2016 Record: 87-75
2016 Finish: 10th in MLB, 4th in NL
2016 in Review
How does a team win with little to no offense? Serious question. How does a team win with little to no run support? Because that’s what the Giants managed to do in 2016. The San Francisco Giants averaged 4.38 runs per game, which finds them in the #19 spot compared to all other MLB teams. Their team OPS of .724 is good enough for 22nd in the MLB. The Giants offense was both evenly dispersed across the slash lines, but that doesn’t make for easy baseball in 2016’s MLB.
Brandon Belt had the most home runs on the Giants roster in 2016, coming in with a whopping 17. You know who else had 17 homers in 2016? Matt Wieters, Danny Valencia and Max Kepler. Sean Rodriguez the utility bench guy for the Priates in 2016 had 18. And Brandon Belt had the highest total on the Giants. Angel Pagan, who just turned 34, had a very strong offensive year for the Giants, too. Pagan and the Giants seemed to have adopted the grind it out hitting style of the Kansas City Royals and it worked, but that’s just the offense.
The Giants also played 55 one run games in 2016, more than any other team in the Bigs. It’s easy to see how the Giants scrapped by this season. However, when you live by the one run ballgame, you die by the one run ballgame. Which leads us to…
The Giants Starters did a great job this year. Madison Bumgarner was his nasty self again, Johnny Cueto was unstoppable, Jeff Samardzija was as advertised and the acquisition of Matt Moore at the deadline was a great addition as well. The bullpen was not as solid.
At the All-Star break, the Giants had the best record in baseball at 57-33. Not too bad! The shakes out to a Win% of .633! That’s awesome! All the Giants had to do was win at least half of their games after the All-Star Break and they would be sitting high atop the NL West. GUESS WHAT HAPPENED! Let’s put it this way if the season began after the All-Star Break the San Francisco Giants would have finished tied for 27th out of 30 teams. Never in the history of baseball has a first place team had a greater difference in Win% from the first half to the second half in the history of the game. What happened? Well, they stopped scoring more runs than the other team. In baseball, a winner is decided by counting the number of runs each team has after 9 innings. The team with the most runs is deemed the winner. Therefore, to win baseball games you must score runs. The Giants decided to not do that. In 72 games San Francisco scored 291 runs. The pitching staff gave up 280, 272 of which were earned. That’s not great. Another thing that is not great: The Giants bullpen.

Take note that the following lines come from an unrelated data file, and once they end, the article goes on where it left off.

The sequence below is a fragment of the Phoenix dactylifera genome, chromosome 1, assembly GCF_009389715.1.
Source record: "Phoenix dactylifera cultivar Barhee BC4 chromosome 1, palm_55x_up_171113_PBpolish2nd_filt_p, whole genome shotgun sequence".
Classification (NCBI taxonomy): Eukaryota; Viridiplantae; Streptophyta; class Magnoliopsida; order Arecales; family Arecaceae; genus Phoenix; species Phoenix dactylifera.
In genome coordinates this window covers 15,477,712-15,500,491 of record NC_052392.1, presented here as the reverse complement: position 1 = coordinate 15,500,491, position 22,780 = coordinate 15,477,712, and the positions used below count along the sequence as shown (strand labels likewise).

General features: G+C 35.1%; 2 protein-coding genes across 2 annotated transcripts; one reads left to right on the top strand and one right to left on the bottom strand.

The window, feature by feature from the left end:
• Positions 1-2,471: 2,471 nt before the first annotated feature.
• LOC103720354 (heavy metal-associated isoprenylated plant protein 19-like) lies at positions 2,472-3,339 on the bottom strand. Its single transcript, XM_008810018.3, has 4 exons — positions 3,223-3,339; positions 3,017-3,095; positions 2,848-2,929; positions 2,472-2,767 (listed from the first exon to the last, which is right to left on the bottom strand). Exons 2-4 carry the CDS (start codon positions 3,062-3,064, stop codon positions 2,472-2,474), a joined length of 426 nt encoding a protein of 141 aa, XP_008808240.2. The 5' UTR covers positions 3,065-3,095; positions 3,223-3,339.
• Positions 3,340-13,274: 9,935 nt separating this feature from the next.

It is difficult to watch someone struggle. Sometimes you wish you could help, you wish you could lighten their load, lend a helping hand. That was not the case for the Giants bullpen. 25-24 for the year, they blew 32 out of 75 save opportunities giving them the 25th best save percentage in baseball. The Giants will spend $72.5 million on starting pitching this year and close to $25 million on their bullpen. Those numbers don’t add up to the results they got this year, and these pitchers only get more expensive next year. Changes needed to be made.
The Signing of Mark Melancon is the best remedy for the shaky Giants bullpen.
In his career, Melancon has completed 168 saves in the 191 save situations he’s ever been in. 87.9% of the time that Melancon comes in and can get a save, he gets the save. When you compare him to Chapman, he’s only 2% off. That’s not too shabby, especially since, Chapman just hit a huge payday with New York. So why didn’t Melancon get an $80 million dollar payday like his other counterparts? Well, it’s a small, but visible reason; he doesn’t have the power. Of the 6,000+ pitches of Melancon’s that were tracked by PitchFx, a sum total of 0 PITCHES EVER WENT ABOVE 95MPH. Melancon is a throwback to a simpler time when Closers only had two pitches. Mark has a fastball and a nasty, NASTY Cutter. That’s it. That’s all he has. A Bartolo Colon-like Fastball and a Mariano Rivera like Cutter.
The other thing that makes Mark “The Shark” so deadly in the 9th inning is the fact that he throws both of his pitches at a pretty even rate. Aroldis Chapman throws his fastball 80% of the time, and Kenley Jansen relies on his cutter 88% of the time. However, Melancon throws his Cutter and his fastball at a 60/40 rate, tipping more in the favor of the cutter. This gives Melancon a mental advantage. It’s the same reason why Bartolo Colon has lasted 100 years, he knows where to put the ball so you can’t hit it, and he knows how to disguise his pitches, so you can’t know what’s coming until it’s in the catcher’s mitt.